Change in the hymn, "Seek Ye First"


I noticed this change years ago and figured I’d ask about it.

The entire third verse was changed. Originally, it was “Where two or three are gathered in my name, there am I in their midst, and, whatsoever ye ask, I will do. Allelu-Alleluia.”

It was changed to “Man does not live by bread alone but by every word that proceeds from the mouth of God. Allelu-Alleluia.”

I have never been fond of this change. This new third verse just seems very clunky.

There isn’t even an updated copyright year printed under the hymn. It’s like they simply changed an entire verse and are expecting people to believe it’s always been this way.

Why was this done?


I always thought these were two different verses of a 4-verse hymn, that different hymnals just selected to “cut it short” with a different preference for which verse was cut.

I have seen that kind of thing in different (Protestant) hymnals over the years. In those cases, it’s just a publisher’s prerogative, and they either have the copyright holder’s permission or the hymn is in the public domain.


We sang this hymn last Sunday and we sang the third verse with the words of the older version; however, at my old parish we sang it with the newer lyrics. Not sure if it’s a regional thing or if it’s a preference of the choir director. This is a really good question and I’ve noticed other hymns with “updated” lyrics as well. I’ve also noticed not everywhere uses he updated lyrics either.


I am not familiar with the hymn, so I looked it up:

Seek Ye First
*]Seek ye first the kingdom of God
And His righteousness;
And all these things shall be added unto you.
Hallelu, Hallelujah!

*]Ask, and it shall be given unto you;
Seek, and you shall find.
Knock, and it shall be opened unto you.
Hallelu, Hallelujah!

*]Man shall not live by bread alone,
But by every word
That proceeds out from the mouth of God.
Hallelu, Hallelujah!

I don’t know for certain the answer to your question, but here is a possible clue: These verses speak of God in the third person. The verse you remember speaks in the first person (my name, there am I, I will do). Some Christians think it is improper to speak like that, in the place of God.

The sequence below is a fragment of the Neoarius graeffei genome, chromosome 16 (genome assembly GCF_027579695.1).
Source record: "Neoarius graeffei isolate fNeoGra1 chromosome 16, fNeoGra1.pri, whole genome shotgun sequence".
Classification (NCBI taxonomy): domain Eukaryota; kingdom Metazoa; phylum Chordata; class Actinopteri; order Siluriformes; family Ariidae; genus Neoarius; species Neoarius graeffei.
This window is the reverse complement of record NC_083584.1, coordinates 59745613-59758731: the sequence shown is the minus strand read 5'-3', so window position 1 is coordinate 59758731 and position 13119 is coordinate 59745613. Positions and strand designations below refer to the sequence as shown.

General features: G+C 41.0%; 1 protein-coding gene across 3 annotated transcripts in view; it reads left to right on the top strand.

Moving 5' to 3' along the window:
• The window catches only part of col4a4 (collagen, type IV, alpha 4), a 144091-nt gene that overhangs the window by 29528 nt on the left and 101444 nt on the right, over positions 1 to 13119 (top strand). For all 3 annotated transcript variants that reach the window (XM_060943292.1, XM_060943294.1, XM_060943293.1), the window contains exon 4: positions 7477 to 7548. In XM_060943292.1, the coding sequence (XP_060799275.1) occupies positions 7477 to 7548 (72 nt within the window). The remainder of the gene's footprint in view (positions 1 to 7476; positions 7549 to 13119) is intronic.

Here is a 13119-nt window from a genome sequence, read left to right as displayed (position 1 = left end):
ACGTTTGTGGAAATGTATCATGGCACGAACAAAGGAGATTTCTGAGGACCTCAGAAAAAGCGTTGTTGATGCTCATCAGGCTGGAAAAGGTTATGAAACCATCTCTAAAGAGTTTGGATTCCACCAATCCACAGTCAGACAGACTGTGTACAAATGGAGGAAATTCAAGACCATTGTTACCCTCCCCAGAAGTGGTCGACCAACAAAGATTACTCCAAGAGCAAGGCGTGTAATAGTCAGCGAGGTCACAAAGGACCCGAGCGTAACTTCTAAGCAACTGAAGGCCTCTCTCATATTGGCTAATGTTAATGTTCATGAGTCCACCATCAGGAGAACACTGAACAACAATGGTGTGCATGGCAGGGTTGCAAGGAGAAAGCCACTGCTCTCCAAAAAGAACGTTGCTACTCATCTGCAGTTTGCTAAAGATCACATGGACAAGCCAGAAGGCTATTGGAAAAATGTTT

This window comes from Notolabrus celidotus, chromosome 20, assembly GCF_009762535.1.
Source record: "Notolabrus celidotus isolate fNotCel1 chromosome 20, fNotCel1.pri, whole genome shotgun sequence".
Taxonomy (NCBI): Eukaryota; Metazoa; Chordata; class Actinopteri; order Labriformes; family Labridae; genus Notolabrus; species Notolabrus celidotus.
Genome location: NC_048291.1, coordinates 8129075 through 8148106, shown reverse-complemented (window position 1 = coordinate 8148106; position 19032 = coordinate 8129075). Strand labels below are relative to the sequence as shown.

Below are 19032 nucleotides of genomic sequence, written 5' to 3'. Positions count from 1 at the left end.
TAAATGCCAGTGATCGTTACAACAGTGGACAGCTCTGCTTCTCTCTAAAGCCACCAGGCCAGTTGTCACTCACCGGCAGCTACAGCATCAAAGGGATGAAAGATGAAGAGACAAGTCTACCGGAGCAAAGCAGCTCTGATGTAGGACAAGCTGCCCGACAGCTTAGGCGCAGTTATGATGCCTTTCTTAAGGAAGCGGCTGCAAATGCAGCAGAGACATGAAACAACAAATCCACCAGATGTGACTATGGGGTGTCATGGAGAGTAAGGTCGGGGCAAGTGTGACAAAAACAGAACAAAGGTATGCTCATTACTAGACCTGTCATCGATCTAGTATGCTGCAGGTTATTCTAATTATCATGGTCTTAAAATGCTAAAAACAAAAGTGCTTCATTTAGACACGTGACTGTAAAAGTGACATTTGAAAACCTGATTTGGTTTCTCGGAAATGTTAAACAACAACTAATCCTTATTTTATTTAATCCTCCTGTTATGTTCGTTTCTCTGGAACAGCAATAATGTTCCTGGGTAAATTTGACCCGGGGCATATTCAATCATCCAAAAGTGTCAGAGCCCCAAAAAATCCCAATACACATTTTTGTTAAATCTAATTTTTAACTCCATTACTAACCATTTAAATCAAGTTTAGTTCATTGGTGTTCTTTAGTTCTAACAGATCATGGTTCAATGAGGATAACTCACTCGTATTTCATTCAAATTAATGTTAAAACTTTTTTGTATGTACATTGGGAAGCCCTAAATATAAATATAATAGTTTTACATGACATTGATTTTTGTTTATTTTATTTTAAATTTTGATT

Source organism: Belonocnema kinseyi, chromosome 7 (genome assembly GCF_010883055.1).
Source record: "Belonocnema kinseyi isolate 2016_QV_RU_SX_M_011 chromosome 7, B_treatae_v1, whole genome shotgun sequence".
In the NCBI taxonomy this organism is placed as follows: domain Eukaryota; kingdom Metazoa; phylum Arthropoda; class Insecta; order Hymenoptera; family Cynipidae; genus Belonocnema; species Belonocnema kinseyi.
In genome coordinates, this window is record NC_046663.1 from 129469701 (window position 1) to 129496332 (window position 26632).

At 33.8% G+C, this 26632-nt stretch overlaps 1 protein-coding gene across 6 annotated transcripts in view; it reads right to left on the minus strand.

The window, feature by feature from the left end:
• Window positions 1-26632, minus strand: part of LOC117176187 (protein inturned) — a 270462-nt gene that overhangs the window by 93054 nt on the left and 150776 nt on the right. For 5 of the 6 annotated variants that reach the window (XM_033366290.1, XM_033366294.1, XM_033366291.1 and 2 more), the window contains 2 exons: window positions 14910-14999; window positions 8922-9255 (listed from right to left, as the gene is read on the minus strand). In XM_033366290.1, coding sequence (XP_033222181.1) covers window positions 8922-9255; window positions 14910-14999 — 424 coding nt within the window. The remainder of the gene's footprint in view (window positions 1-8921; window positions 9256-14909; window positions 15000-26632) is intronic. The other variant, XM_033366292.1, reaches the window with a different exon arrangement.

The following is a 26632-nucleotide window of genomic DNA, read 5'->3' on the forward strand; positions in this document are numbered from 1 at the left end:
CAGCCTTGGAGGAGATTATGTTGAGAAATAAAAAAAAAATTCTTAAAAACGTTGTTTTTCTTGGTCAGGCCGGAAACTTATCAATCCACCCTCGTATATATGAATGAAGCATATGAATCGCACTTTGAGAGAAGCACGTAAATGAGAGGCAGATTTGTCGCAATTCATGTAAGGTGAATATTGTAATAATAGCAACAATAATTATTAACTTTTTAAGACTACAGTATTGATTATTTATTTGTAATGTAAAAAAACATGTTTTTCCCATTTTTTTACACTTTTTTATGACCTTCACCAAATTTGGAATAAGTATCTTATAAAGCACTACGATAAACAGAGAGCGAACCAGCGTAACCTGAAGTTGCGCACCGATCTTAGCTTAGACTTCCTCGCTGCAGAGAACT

That is not my own opinion. I believe this sort of wording is acceptable because God’s word is being quoted. It should be understood that we could begin by saying “The Lord says…” or “Jesus said…”.


I have no opinion about the hymn per se, but as I understand it, lyrics that speak in the voice of God are no longer permitted.



Hi GEddie. Do you know if there is an official pronouncement about this? Thanks so much and may God bless you!


I searched but so far did not find anything official… but I did find this interesting commentary:
Songs With God in First Person (Q&A from ZENIT news agency)


We have an entirely different 3rd verse.

“Hear these words and act upon them,
Be likened to the wise man
Who built his house securely on the rock
Allelu, Alleluia”

Which to my ear sounds even clunker :rolleyes:


Here is a link to an interview (1990) with the composer of the hymn:

I think the interview will help the OP and others understand this hymn better.

The words that she wrote are the “Man does not live by bread alone” verse.

In a Scripture song, it’s understood that people can substitute other verses that fit. The verse that the OP quotes are perfectly OK, too.

I’ve been to plenty of Protestant camps and retreats where people sang all kinds of verses to this melody. It’s OK. It’s cool. No need to stress about it.

The main point is to “seek first the Kingdom of God and His righteousness.”


A few years ago, OCP changed that verse from “man does not live…” to “you do not live…” in their ever-raging quest for political correctness.


Thank you for the link. May God bless you.


This is indeed interesting. I saw this as noteworthy (since the hymn in question has been sung at communion time in the Masses I’ve attended):

It is also important to remember that even today these hymns are considered as substitutes for singing official texts such as the entrance and communion antiphons. The four-hymn model that is now typical at Mass in the ordinary form developed because vernacular musical versions of these official texts were almost nonexistent and the legitimate possibility of using existing Gregorian chants remained unused.


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